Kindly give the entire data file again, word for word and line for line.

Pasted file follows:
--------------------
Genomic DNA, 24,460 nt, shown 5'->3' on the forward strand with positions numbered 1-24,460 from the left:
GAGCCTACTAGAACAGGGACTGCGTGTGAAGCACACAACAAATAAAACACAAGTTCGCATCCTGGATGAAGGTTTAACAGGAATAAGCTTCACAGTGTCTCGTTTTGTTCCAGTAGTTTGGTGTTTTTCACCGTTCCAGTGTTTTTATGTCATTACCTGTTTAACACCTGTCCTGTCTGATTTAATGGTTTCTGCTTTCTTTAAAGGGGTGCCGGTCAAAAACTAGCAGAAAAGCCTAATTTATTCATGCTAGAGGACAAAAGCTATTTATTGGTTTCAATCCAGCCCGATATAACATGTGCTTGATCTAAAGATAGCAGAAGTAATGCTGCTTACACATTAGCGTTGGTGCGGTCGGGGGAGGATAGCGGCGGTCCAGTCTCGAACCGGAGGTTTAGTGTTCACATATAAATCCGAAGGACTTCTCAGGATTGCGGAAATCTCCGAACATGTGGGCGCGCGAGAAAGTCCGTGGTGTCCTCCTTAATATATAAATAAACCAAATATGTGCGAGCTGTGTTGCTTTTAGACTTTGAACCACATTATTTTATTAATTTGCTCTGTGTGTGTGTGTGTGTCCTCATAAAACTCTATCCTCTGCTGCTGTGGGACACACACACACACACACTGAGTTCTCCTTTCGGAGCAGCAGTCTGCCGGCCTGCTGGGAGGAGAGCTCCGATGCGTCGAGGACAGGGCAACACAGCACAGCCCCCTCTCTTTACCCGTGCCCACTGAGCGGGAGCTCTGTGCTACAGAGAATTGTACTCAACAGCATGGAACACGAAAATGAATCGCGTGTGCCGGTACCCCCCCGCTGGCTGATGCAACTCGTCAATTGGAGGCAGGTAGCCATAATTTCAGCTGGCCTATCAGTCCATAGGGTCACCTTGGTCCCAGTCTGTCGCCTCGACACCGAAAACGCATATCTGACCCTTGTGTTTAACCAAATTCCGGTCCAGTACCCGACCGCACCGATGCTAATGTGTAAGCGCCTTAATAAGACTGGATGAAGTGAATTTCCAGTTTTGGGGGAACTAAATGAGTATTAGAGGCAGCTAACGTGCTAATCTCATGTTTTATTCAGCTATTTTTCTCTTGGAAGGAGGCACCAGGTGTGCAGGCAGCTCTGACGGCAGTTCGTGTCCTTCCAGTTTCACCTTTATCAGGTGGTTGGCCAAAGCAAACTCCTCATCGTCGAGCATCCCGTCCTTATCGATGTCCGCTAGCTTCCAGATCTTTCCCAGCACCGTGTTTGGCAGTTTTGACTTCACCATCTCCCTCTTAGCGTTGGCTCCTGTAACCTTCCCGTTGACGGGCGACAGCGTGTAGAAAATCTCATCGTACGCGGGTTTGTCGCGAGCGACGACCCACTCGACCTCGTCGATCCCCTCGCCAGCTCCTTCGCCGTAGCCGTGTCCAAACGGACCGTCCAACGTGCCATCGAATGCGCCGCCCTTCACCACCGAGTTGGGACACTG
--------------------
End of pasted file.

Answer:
Genomic DNA, 24,460 nt, shown 5'->3' on the forward strand with positions numbered 1-24,460 from the left:
GAGCCTACTAGAACAGGGACTGCGTGTGAAGCACACAACAAATAAAACACAAGTTCGCATCCTGGATGAAGGTTTAACAGGAATAAGCTTCACAGTGTCTCGTTTTGTTCCAGTAGTTTGGTGTTTTTCACCGTTCCAGTGTTTTTATGTCATTACCTGTTTAACACCTGTCCTGTCTGATTTAATGGTTTCTGCTTTCTTTAAAGGGGTGCCGGTCAAAAACTAGCAGAAAAGCCTAATTTATTCATGCTAGAGGACAAAAGCTATTTATTGGTTTCAATCCAGCCCGATATAACATGTGCTTGATCTAAAGATAGCAGAAGTAATGCTGCTTACACATTAGCGTTGGTGCGGTCGGGGGAGGATAGCGGCGGTCCAGTCTCGAACCGGAGGTTTAGTGTTCACATATAAATCCGAAGGACTTCTCAGGATTGCGGAAATCTCCGAACATGTGGGCGCGCGAGAAAGTCCGTGGTGTCCTCCTTAATATATAAATAAACCAAATATGTGCGAGCTGTGTTGCTTTTAGACTTTGAACCACATTATTTTATTAATTTGCTCTGTGTGTGTGTGTGTGTCCTCATAAAACTCTATCCTCTGCTGCTGTGGGACACACACACACACACACTGAGTTCTCCTTTCGGAGCAGCAGTCTGCCGGCCTGCTGGGAGGAGAGCTCCGATGCGTCGAGGACAGGGCAACACAGCACAGCCCCCTCTCTTTACCCGTGCCCACTGAGCGGGAGCTCTGTGCTACAGAGAATTGTACTCAACAGCATGGAACACGAAAATGAATCGCGTGTGCCGGTACCCCCCCGCTGGCTGATGCAACTCGTCAATTGGAGGCAGGTAGCCATAATTTCAGCTGGCCTATCAGTCCATAGGGTCACCTTGGTCCCAGTCTGTCGCCTCGACACCGAAAACGCATATCTGACCCTTGTGTTTAACCAAATTCCGGTCCAGTACCCGACCGCACCGATGCTAATGTGTAAGCGCCTTAATAAGACTGGATGAAGTGAATTTCCAGTTTTGGGGGAACTAAATGAGTATTAGAGGCAGCTAACGTGCTAATCTCATGTTTTATTCAGCTATTTTTCTCTTGGAAGGAGGCACCAGGTGTGCAGGCAGCTCTGACGGCAGTTCGTGTCCTTCCAGTTTCACCTTTATCAGGTGGTTGGCCAAAGCAAACTCCTCATCGTCGAGCATCCCGTCCTTATCGATGTCCGCTAGCTTCCAGATCTTTCCCAGCACCGTGTTTGGCAGTTTTGACTTCACCATCTCCCTCTTAGCGTTGGCTCCTGTAACCTTCCCGTTGACGGGCGACAGCGTGTAGAAAATCTCATCGTACGCGGGTTTGTCGCGAGCGACGACCCACTCGACCTCGTCGATCCCCTCGCCAGCTCCTTCGCCGTAGCCGTGTCCAAACGGACCGTCCAACGTGCCATCGAATGCGCCGCCCTTCACCACCGAGTTGGGACACTG